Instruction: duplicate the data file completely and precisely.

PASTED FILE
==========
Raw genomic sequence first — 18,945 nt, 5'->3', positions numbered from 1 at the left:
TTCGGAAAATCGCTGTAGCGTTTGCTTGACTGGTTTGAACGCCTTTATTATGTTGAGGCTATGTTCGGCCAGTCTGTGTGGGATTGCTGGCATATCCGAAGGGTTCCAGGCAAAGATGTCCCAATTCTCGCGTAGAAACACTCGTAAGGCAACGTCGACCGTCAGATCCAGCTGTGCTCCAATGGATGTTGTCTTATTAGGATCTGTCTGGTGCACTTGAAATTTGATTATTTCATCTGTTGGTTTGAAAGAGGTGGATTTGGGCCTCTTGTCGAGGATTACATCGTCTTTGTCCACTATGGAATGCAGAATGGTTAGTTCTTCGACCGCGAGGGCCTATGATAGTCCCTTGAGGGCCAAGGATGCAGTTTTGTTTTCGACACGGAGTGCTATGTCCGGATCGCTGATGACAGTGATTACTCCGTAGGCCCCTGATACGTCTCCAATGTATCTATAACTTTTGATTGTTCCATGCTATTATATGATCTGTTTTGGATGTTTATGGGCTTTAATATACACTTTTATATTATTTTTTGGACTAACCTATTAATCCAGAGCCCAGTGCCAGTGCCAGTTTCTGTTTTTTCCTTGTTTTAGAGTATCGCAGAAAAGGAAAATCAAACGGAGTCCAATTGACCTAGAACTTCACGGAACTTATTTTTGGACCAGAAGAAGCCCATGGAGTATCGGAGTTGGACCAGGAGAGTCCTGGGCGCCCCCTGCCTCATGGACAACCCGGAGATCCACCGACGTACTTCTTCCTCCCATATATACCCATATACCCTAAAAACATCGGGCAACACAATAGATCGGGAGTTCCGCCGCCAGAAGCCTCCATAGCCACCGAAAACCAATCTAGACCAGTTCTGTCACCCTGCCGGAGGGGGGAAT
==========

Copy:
Raw genomic sequence first — 18,945 nt, 5'->3', positions numbered from 1 at the left:
TTCGGAAAATCGCTGTAGCGTTTGCTTGACTGGTTTGAACGCCTTTATTATGTTGAGGCTATGTTCGGCCAGTCTGTGTGGGATTGCTGGCATATCCGAAGGGTTCCAGGCAAAGATGTCCCAATTCTCGCGTAGAAACACTCGTAAGGCAACGTCGACCGTCAGATCCAGCTGTGCTCCAATGGATGTTGTCTTATTAGGATCTGTCTGGTGCACTTGAAATTTGATTATTTCATCTGTTGGTTTGAAAGAGGTGGATTTGGGCCTCTTGTCGAGGATTACATCGTCTTTGTCCACTATGGAATGCAGAATGGTTAGTTCTTCGACCGCGAGGGCCTATGATAGTCCCTTGAGGGCCAAGGATGCAGTTTTGTTTTCGACACGGAGTGCTATGTCCGGATCGCTGATGACAGTGATTACTCCGTAGGCCCCTGATACGTCTCCAATGTATCTATAACTTTTGATTGTTCCATGCTATTATATGATCTGTTTTGGATGTTTATGGGCTTTAATATACACTTTTATATTATTTTTTGGACTAACCTATTAATCCAGAGCCCAGTGCCAGTGCCAGTTTCTGTTTTTTCCTTGTTTTAGAGTATCGCAGAAAAGGAAAATCAAACGGAGTCCAATTGACCTAGAACTTCACGGAACTTATTTTTGGACCAGAAGAAGCCCATGGAGTATCGGAGTTGGACCAGGAGAGTCCTGGGCGCCCCCTGCCTCATGGACAACCCGGAGATCCACCGACGTACTTCTTCCTCCCATATATACCCATATACCCTAAAAACATCGGGCAACACAATAGATCGGGAGTTCCGCCGCCAGAAGCCTCCATAGCCACCGAAAACCAATCTAGACCAGTTCTGTCACCCTGCCGGAGGGGGGAAT